1. Try putting your logo on the first and last slides, not on every slide. (Tip: The new Haiku Deck logo layout is ideal for this.)


Haiku Deck: Startup Story – Created with Haiku Deck, presentation software that inspires
The new Haiku Deck logo slide layout makes this a snap[/caption]

2. Include boilerplate or legalese on one slide, not every slide.

3. Include your hashtag or Twitter handle at the beginning of your presentation (or sprinkle throughout), not on every slide.


Visual Storytelling with Haiku Deck – Created with Haiku Deck, presentation software that inspires
Include your hashtag at the beginning of your presentation, not on every slide[/caption]

4. Include your contact info at the end of your presentation, not (you guessed it) on every slide.

New corporate template: Sample contact info slide

Sample contact info slide to close a presentation

5. Instead of repeating slide headings, try using solid-color, standalone slides to introduce new topics or sections. (Tip: In Haiku Deck, you can now create solid-color backgrounds to match your brand colors using the new color picker.)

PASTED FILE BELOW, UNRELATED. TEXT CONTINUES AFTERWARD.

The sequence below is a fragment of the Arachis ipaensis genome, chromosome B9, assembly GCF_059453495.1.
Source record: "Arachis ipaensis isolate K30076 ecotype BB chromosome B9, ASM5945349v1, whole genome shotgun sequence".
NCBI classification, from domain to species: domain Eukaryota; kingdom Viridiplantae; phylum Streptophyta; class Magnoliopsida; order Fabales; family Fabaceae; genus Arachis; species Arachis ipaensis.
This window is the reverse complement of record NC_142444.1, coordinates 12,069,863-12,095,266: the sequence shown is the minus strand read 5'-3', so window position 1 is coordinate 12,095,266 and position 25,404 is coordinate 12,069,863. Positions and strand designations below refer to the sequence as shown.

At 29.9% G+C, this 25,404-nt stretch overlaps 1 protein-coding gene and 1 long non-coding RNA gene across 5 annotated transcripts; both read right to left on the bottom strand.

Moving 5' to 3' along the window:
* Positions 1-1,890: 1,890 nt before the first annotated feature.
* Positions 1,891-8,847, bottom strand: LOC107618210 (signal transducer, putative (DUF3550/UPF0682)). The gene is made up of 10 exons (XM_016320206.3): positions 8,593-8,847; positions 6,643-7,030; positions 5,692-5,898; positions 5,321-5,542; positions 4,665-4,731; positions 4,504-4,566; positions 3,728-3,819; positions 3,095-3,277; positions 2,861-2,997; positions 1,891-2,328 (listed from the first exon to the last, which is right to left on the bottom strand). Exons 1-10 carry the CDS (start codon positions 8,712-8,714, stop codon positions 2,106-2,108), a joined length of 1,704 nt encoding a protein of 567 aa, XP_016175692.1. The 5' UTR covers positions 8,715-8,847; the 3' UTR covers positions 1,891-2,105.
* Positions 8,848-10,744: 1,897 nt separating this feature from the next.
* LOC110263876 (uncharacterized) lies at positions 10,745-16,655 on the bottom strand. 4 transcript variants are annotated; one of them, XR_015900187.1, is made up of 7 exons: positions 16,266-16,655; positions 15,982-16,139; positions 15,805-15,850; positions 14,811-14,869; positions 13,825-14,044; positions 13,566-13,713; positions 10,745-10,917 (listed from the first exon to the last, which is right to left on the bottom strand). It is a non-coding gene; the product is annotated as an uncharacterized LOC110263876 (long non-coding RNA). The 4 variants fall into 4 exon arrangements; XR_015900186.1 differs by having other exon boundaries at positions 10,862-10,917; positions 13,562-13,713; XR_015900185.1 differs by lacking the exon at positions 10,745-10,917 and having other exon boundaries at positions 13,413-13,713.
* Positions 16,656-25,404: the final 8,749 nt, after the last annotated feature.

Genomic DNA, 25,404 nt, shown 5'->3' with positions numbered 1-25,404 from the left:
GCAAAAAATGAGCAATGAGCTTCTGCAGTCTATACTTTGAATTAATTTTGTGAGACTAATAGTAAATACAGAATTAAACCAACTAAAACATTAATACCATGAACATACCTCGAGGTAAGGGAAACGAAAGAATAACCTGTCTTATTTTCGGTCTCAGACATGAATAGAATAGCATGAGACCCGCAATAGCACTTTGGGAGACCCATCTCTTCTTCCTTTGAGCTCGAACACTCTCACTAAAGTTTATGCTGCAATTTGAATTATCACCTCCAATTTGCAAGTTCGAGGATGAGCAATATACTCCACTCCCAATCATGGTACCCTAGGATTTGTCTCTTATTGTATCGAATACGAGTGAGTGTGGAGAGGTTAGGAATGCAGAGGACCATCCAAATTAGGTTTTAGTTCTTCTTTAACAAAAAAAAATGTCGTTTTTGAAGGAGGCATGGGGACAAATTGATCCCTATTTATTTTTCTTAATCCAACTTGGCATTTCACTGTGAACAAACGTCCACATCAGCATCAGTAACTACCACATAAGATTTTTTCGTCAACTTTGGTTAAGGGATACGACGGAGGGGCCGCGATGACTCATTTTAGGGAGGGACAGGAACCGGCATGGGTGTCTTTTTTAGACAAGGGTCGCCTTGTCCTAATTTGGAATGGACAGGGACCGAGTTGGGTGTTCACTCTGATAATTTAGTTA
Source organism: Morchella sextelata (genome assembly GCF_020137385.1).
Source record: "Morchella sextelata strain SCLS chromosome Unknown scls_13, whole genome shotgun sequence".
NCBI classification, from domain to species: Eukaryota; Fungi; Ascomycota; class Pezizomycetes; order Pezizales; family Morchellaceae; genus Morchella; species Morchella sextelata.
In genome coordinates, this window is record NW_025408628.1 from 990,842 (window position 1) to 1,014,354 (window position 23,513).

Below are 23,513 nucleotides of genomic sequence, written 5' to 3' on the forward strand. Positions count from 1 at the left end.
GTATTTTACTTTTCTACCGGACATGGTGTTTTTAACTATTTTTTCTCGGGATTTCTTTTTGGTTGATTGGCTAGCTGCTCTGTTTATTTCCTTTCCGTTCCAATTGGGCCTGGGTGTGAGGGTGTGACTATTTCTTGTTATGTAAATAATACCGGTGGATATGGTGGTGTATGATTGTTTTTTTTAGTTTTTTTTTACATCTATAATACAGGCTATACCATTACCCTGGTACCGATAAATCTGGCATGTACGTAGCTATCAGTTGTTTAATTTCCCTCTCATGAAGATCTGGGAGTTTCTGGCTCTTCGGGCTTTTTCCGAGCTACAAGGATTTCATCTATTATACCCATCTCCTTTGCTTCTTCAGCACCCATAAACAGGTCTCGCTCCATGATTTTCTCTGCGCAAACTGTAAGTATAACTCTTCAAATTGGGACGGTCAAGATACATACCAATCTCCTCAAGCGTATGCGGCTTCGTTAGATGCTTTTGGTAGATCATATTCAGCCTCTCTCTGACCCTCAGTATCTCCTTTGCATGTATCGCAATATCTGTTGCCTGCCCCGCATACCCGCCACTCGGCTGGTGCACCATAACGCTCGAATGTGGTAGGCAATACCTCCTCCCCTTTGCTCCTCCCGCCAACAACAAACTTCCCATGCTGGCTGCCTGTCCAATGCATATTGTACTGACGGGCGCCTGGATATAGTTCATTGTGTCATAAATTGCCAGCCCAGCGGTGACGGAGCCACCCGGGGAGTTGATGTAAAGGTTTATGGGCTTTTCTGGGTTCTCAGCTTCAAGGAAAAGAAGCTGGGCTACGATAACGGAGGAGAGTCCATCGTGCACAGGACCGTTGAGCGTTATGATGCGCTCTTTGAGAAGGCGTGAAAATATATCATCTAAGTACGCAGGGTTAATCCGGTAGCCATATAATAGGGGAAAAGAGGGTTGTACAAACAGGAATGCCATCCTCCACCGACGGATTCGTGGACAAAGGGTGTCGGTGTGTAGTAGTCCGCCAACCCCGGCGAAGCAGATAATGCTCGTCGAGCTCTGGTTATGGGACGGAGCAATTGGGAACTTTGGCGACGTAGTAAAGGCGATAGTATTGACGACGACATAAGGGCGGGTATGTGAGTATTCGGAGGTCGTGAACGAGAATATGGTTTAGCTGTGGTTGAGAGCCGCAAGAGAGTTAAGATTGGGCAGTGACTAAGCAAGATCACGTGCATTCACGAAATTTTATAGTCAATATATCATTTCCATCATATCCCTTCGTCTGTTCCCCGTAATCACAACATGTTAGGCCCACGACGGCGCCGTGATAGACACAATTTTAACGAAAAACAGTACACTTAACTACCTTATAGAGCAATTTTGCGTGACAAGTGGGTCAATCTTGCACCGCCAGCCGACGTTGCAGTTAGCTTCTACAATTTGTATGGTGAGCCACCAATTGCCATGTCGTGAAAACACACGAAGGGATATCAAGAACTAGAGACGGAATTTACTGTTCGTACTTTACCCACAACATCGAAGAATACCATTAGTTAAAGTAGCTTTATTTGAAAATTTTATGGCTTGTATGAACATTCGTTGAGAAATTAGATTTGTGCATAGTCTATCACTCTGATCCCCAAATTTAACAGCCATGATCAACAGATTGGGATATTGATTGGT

New corporate template: Sample section break slide

Try a solid-color section break slide instead of repeating slide headers

6. Use creative imagery to evoke or illustrate your brand — you don’t have to resort to logos alone. You can include images of actual products, people, places, or symbolic objects that relate to your brand or company.

For example, when I give talks about Haiku Deck, I prefer to represent our brand with beautiful images of colorful origami instead of showing our logo over and over again.


10 Tips to Transform Your Presentations – Created with Haiku Deck, presentation software that inspires
Try using evocative imagery to express your brand in place of logos[/caption]

7. Experiment with choosing photographs and colorful backgrounds that showcase your brand colors in a more stimulating way.  If your company colors are, say, blue and green, try doing an image search for “blue green,” “blue green abstract,” or “blue green pattern.” (Tip: You can now match your brand’s colors exactly using custom color slide backgrounds.)

New Corporate Template: Using abstract colors

Try using abstract patterns in your brand colors for a creative twist